Role of Digital Inhaler Systems

Digital inhaler systems may also have a role in facilitating and monitoring adherence to inhaler-based therapies. A number of digital inhaler systems that measure adherence and/or technique are currently available or in development.2 Most of these systems use external add-on devices; commercially available examples of these include Hailie (Adherium, NZ) and Propeller (Propeller Health, USA).2,21,22 These add-on devices attach to the patient’s inhaler and record information about medication usage (ie, date, time, number of puffs taken). The devices are paired with smartphone apps that allow patients to view their medication use data and receive reminders about missed doses. The data from these devices may be useful to facilitate discussions between patients and healthcare providers about inhaler usage. However, most add-on devices are limited in their ability to measure inhalation-related parameters and provide specific feedback on the patient’s inhalation technique.2 No add-on devices that measure inhalation-related parameters are commercially available at this time, although several of these devices have been developed and used in clinical trials. One example of such a device is the electronic inhaler compliance assessment (INCA) device.

In December 2018, the first “smart” inhaler, the ProAir Digihaler, was approved by the Food and Drug Administration (FDA).2 This albuterol inhaler uses integrated sensors to measure the dates and times of administered doses, as well as the peak inhalation flow and inhaled volume achieved during each use. These data are subsequently transmitted to the linked smartphone app; healthcare providers may discuss data with the patient, and use it to help patients improve inhaler technique. The ProAir Digihaler has initially been made available in a small number of health systems; a national launch of the product is anticipated in 2020.23 A Digihaler formulation of fluticasone/salmeterol was also approved in July 2019, with widespread commercial availability expected in 2020.24

Digital feedback on inhaler use may help encourage appropriate use and improve patient outcomes. In a pragmatic randomized controlled study of 495 asthma patients, a digital inhaler system was used to track SABA use.25 In the intervention arm, patients and their providers had access to SABA use data during the trial. These data were not accessible for patients who were assigned to the control arm. The mean number of daily SABA uses per person decreased more in the intervention arm (-0.41 uses per day vs -0.31 uses per day in the control arm; p < 0.001). Additionally, patients in the intervention arm had greater increases in the percentage of SABA-free days. Patients who had poor asthma control initially had greater improvements in Asthma Control Test scores when they had access to digital data. In 2018, an open label, single-arm study by Merchant and colleagues also examined the impact of a digital inhaler system.26 The system was used to record data on SABA and controller medication use in 224 asthma patients. Healthcare providers viewed this data and incorporated it into their clinical decision-making process. After this digital technology was implemented, the number of asthma-related emergency department visits per 100 patient-years significantly decreased, from 11.6 to 5.4 visits per 100 patient-years. Combined emergency department visits and hospitalization events also decreased, from 13.4 to 5.8 events per 100 patient-years. Mean SABA use decreased significantly (from 0.68 puffs/day to 0.16 puffs/day), and the controller-to-total medication ratio improved significantly, indicating that patients shifted away from reliever medication use and toward more consistent controller use. Electronic inhaler adherence monitoring has also been studied in children with uncontrolled asthma. In a randomized controlled trial of 90 patients aged 6 to 16 years, ICS adherence rates were higher among patients who received electronic adherence monitoring with reminders and clinician feedback (70% vs 49% with usual care).27 Asthma Control Questionnaire scores were not significantly different between groups at 12 months, but fewer hospital admissions were seen in the group that received electronic monitoring (0.0254 per 100 patient-days vs 0.129 per 100 patient-days).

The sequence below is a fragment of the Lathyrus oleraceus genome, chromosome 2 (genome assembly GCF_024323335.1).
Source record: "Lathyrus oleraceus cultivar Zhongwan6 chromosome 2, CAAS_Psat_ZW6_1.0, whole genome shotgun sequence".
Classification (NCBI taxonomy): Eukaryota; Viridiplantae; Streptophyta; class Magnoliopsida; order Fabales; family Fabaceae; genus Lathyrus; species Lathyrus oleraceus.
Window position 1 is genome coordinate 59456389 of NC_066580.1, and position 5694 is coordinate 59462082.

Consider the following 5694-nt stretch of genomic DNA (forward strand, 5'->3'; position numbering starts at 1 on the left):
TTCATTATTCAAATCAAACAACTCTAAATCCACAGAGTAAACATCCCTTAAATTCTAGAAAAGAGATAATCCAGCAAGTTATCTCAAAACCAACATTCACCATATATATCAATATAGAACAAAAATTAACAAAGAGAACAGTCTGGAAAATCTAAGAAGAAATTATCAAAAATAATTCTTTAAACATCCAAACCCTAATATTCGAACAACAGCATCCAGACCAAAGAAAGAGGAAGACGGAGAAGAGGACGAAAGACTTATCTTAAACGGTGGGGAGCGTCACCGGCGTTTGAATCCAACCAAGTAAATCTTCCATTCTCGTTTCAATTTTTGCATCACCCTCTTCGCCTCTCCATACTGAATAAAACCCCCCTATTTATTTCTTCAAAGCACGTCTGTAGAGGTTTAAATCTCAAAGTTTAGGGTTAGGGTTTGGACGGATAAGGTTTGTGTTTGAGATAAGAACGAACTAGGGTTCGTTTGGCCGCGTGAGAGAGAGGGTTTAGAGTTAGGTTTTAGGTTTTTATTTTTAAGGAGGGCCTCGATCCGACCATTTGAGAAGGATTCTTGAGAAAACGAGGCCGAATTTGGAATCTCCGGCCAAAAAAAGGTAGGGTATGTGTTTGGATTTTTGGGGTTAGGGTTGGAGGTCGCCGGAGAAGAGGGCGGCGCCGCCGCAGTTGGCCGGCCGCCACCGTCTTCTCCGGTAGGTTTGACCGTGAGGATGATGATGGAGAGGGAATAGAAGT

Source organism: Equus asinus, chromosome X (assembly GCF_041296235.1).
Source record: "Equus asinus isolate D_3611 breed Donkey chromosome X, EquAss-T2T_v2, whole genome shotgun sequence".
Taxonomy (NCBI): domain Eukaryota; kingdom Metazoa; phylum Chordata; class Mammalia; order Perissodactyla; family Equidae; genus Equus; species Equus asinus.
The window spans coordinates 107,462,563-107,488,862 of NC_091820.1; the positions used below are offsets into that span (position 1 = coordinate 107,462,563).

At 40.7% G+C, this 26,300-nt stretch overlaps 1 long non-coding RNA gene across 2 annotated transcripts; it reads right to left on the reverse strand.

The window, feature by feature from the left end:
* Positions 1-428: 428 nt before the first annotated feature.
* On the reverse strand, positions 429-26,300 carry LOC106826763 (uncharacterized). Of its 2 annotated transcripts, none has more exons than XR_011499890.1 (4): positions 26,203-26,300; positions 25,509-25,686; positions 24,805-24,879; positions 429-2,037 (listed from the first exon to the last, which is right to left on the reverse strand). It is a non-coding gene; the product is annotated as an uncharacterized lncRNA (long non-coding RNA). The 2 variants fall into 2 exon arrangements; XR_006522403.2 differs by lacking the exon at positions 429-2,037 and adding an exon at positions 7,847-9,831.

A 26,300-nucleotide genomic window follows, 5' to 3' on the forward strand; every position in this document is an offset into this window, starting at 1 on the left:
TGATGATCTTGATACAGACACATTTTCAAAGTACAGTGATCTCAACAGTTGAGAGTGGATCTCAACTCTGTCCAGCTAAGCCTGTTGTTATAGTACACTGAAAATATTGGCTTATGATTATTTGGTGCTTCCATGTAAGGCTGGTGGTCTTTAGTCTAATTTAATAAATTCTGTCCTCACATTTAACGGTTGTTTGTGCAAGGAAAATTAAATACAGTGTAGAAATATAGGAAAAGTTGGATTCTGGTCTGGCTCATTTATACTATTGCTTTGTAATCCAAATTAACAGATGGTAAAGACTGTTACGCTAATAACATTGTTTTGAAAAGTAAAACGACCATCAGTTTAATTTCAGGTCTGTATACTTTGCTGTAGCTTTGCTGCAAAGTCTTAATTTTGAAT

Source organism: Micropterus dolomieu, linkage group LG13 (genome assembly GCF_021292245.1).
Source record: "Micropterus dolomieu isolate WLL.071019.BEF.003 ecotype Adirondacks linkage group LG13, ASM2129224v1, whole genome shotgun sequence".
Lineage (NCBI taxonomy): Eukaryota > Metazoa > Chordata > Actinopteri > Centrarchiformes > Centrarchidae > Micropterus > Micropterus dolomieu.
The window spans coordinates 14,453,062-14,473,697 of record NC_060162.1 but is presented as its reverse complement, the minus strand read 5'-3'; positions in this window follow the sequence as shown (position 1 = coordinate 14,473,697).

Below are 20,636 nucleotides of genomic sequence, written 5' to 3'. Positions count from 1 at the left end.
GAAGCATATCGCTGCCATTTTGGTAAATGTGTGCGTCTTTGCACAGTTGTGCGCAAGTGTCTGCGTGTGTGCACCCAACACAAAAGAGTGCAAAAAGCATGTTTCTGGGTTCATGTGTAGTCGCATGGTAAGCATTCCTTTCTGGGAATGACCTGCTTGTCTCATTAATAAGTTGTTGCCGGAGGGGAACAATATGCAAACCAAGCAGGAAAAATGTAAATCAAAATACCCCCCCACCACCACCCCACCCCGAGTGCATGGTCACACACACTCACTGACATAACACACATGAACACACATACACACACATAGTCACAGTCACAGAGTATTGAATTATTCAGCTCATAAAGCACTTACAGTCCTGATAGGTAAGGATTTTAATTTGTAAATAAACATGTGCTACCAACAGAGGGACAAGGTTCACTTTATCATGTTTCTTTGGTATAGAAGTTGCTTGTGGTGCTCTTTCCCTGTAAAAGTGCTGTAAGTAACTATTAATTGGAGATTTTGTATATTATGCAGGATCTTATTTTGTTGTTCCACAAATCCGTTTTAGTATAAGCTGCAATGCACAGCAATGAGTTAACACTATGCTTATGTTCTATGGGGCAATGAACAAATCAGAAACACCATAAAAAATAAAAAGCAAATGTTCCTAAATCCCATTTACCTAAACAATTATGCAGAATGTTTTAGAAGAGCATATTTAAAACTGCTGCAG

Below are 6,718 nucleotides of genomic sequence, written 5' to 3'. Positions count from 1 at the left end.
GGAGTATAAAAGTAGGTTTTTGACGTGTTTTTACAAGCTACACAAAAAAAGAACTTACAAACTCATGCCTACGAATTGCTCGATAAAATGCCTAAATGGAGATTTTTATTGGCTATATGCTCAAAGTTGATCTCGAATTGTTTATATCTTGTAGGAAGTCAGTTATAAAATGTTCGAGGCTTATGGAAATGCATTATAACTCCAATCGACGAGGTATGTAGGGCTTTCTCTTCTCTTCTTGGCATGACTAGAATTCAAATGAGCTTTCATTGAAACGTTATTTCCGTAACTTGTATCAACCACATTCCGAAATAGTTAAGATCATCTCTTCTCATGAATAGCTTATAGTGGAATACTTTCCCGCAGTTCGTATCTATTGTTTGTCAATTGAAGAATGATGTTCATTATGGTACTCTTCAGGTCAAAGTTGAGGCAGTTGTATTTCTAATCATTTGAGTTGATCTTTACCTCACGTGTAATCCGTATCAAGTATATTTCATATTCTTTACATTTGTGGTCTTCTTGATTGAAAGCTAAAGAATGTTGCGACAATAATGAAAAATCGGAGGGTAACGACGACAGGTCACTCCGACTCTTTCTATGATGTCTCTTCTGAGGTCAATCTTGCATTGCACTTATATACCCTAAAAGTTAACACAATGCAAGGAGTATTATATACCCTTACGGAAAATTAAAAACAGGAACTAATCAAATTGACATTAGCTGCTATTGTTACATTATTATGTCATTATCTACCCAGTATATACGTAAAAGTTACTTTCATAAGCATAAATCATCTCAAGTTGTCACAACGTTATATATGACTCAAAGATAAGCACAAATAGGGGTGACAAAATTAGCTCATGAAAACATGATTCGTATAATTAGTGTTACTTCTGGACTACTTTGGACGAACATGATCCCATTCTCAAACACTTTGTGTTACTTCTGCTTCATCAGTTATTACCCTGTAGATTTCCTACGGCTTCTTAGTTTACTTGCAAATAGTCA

Increased reliever medication use (as measured by digital inhaler systems) has been correlated with acute exacerbations.2 Therefore, digital inhaler data could potentially be used for the identification and early management of impending exacerbations, although more studies are required to confirm utility in this setting. A retrospective pre-post analysis of 39 patients with COPD and high healthcare utilization (defined as ≥1 hospitalization or emergency room visit in the year prior to enrollment) found that, when electronic inhaler monitoring was used as part of a disease management program, COPD-related healthcare utilization decreased from a mean of 3.4 visits per year to a mean of 2.3 visits per year.28 The electronic monitoring system identified patients who did not use their controller medications for 4 consecutive days, as well as patients who displayed increased quick relief inhaler use. These patients were contacted by providers, and engaged in open-ended conversation with the aim of encouraging adherence and detecting exacerbations in their early stages.